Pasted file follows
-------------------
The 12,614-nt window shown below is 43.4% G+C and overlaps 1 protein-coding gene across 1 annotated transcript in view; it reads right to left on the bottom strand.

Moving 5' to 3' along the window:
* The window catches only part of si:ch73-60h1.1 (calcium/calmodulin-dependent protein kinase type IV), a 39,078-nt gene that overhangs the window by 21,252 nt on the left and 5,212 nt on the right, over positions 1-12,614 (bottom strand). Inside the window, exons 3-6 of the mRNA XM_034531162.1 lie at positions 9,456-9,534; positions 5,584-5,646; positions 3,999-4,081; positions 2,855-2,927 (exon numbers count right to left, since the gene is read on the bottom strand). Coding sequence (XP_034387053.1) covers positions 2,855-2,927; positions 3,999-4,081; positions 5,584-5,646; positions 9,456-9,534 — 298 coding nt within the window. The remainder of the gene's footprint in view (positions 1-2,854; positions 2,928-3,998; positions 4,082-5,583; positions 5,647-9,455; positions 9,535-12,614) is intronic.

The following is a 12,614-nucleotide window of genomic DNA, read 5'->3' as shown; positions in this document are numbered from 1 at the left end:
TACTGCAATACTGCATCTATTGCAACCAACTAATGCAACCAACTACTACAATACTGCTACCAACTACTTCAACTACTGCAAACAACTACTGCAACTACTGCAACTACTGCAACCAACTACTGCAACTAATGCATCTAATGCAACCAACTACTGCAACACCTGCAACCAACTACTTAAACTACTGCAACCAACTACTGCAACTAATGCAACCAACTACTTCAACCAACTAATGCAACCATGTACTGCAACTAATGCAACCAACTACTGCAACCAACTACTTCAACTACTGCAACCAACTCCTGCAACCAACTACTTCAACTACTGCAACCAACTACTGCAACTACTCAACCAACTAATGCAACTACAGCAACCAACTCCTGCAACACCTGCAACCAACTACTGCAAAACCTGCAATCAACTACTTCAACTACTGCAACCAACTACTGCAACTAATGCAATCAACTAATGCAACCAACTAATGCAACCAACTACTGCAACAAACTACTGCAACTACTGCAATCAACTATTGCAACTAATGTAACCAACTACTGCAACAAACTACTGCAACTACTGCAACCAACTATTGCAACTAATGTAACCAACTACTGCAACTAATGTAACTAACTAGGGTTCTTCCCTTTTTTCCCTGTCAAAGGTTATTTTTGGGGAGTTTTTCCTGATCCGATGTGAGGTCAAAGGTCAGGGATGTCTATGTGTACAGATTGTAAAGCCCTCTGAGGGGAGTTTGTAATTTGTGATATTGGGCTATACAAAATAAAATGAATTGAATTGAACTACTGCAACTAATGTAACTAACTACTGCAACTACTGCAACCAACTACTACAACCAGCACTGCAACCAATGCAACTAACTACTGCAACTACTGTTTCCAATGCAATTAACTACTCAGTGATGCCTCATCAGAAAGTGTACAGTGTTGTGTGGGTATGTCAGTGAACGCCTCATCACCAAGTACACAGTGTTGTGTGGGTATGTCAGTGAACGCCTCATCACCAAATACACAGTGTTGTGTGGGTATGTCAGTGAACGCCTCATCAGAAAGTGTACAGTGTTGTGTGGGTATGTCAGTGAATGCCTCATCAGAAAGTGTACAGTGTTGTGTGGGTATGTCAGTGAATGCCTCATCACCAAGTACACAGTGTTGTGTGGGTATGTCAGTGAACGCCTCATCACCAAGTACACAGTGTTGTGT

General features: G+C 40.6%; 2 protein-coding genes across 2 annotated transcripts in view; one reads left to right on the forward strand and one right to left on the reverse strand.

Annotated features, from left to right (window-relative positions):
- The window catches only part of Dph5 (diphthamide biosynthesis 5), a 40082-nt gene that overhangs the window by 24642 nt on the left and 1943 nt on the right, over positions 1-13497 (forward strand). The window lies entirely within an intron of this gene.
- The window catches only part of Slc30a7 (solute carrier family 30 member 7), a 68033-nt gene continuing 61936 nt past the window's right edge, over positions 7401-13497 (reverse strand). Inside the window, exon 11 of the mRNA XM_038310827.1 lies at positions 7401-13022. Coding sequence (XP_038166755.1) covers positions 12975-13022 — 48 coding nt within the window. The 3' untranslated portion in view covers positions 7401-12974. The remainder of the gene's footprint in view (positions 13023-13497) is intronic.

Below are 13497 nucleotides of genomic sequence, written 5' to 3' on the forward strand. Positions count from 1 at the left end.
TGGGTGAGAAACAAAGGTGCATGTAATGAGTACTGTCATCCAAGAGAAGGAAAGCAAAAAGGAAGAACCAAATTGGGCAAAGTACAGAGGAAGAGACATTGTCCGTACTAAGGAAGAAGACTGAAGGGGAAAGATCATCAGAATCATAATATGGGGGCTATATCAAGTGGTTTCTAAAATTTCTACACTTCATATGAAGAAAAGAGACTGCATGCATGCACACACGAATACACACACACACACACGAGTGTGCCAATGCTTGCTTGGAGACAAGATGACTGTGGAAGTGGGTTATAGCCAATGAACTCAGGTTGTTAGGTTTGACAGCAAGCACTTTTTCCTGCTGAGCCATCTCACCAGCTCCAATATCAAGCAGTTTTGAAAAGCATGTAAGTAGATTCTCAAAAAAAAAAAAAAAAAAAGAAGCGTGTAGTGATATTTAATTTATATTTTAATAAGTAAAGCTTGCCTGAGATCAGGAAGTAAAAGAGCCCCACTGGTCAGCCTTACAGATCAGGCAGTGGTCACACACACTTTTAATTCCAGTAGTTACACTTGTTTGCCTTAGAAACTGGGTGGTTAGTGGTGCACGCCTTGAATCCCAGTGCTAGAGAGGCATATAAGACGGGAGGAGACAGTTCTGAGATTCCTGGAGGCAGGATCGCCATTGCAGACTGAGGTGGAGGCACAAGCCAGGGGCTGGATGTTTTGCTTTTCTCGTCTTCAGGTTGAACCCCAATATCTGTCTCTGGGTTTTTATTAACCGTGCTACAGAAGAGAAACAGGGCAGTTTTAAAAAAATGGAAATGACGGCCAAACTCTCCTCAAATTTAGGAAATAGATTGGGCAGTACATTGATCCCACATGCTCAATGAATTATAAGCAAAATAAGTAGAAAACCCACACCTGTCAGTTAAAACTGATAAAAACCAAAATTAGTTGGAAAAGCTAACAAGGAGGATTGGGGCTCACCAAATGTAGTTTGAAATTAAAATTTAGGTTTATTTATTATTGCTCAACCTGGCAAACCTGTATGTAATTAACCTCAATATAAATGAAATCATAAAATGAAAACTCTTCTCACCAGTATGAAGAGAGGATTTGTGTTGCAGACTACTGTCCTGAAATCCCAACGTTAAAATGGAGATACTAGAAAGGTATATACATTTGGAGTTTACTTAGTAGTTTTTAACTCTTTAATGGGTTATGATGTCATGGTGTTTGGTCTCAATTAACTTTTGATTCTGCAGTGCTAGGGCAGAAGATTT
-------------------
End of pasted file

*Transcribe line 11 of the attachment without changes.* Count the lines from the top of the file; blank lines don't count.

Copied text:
TGGGTGAGAAACAAAGGTGCATGTAATGAGTACTGTCATCCAAGAGAAGGAAAGCAAAAAGGAAGAACCAAATTGGGCAAAGTACAGAGGAAGAGACATTGTCCGTACTAAGGAAGAAGACTGAAGGGGAAAGATCATCAGAATCATAATATGGGGGCTATATCAAGTGGTTTCTAAAATTTCTACACTTCATATGAAGAAAAGAGACTGCATGCATGCACACACGAATACACACACACACACACGAGTGTGCCAATGCTTGCTTGGAGACAAGATGACTGTGGAAGTGGGTTATAGCCAATGAACTCAGGTTGTTAGGTTTGACAGCAAGCACTTTTTCCTGCTGAGCCATCTCACCAGCTCCAATATCAAGCAGTTTTGAAAAGCATGTAAGTAGATTCTCAAAAAAAAAAAAAAAAAAAGAAGCGTGTAGTGATATTTAATTTATATTTTAATAAGTAAAGCTTGCCTGAGATCAGGAAGTAAAAGAGCCCCACTGGTCAGCCTTACAGATCAGGCAGTGGTCACACACACTTTTAATTCCAGTAGTTACACTTGTTTGCCTTAGAAACTGGGTGGTTAGTGGTGCACGCCTTGAATCCCAGTGCTAGAGAGGCATATAAGACGGGAGGAGACAGTTCTGAGATTCCTGGAGGCAGGATCGCCATTGCAGACTGAGGTGGAGGCACAAGCCAGGGGCTGGATGTTTTGCTTTTCTCGTCTTCAGGTTGAACCCCAATATCTGTCTCTGGGTTTTTATTAACCGTGCTACAGAAGAGAAACAGGGCAGTTTTAAAAAAATGGAAATGACGGCCAAACTCTCCTCAAATTTAGGAAATAGATTGGGCAGTACATTGATCCCACATGCTCAATGAATTATAAGCAAAATAAGTAGAAAACCCACACCTGTCAGTTAAAACTGATAAAAACCAAAATTAGTTGGAAAAGCTAACAAGGAGGATTGGGGCTCACCAAATGTAGTTTGAAATTAAAATTTAGGTTTATTTATTATTGCTCAACCTGGCAAACCTGTATGTAATTAACCTCAATATAAATGAAATCATAAAATGAAAACTCTTCTCACCAGTATGAAGAGAGGATTTGTGTTGCAGACTACTGTCCTGAAATCCCAACGTTAAAATGGAGATACTAGAAAGGTATATACATTTGGAGTTTACTTAGTAGTTTTTAACTCTTTAATGGGTTATGATGTCATGGTGTTTGGTCTCAATTAACTTTTGATTCTGCAGTGCTAGGGCAGAAGATTT